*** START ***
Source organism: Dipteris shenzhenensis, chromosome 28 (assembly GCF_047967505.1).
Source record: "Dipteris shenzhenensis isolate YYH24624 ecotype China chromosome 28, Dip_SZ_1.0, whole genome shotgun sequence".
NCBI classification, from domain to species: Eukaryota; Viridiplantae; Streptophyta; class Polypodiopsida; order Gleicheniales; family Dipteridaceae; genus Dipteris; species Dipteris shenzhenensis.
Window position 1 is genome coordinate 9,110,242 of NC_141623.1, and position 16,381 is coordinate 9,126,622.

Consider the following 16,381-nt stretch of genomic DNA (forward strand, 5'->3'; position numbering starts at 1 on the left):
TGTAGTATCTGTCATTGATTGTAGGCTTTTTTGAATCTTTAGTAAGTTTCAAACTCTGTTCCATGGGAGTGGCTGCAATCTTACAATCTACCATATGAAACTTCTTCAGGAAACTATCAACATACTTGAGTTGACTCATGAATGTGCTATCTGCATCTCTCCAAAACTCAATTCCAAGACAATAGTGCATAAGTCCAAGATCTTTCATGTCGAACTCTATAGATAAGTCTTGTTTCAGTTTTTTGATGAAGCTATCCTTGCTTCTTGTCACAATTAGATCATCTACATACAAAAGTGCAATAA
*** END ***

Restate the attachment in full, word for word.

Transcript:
Source organism: Dipteris shenzhenensis, chromosome 28 (assembly GCF_047967505.1).
Source record: "Dipteris shenzhenensis isolate YYH24624 ecotype China chromosome 28, Dip_SZ_1.0, whole genome shotgun sequence".
NCBI classification, from domain to species: Eukaryota; Viridiplantae; Streptophyta; class Polypodiopsida; order Gleicheniales; family Dipteridaceae; genus Dipteris; species Dipteris shenzhenensis.
Window position 1 is genome coordinate 9,110,242 of NC_141623.1, and position 16,381 is coordinate 9,126,622.

Consider the following 16,381-nt stretch of genomic DNA (forward strand, 5'->3'; position numbering starts at 1 on the left):
TGTAGTATCTGTCATTGATTGTAGGCTTTTTTGAATCTTTAGTAAGTTTCAAACTCTGTTCCATGGGAGTGGCTGCAATCTTACAATCTACCATATGAAACTTCTTCAGGAAACTATCAACATACTTGAGTTGACTCATGAATGTGCTATCTGCATCTCTCCAAAACTCAATTCCAAGACAATAGTGCATAAGTCCAAGATCTTTCATGTCGAACTCTATAGATAAGTCTTGTTTCAGTTTTTTGATGAAGCTATCCTTGCTTCTTGTCACAATTAGATCATCTACATACAAAAGTGCAATAA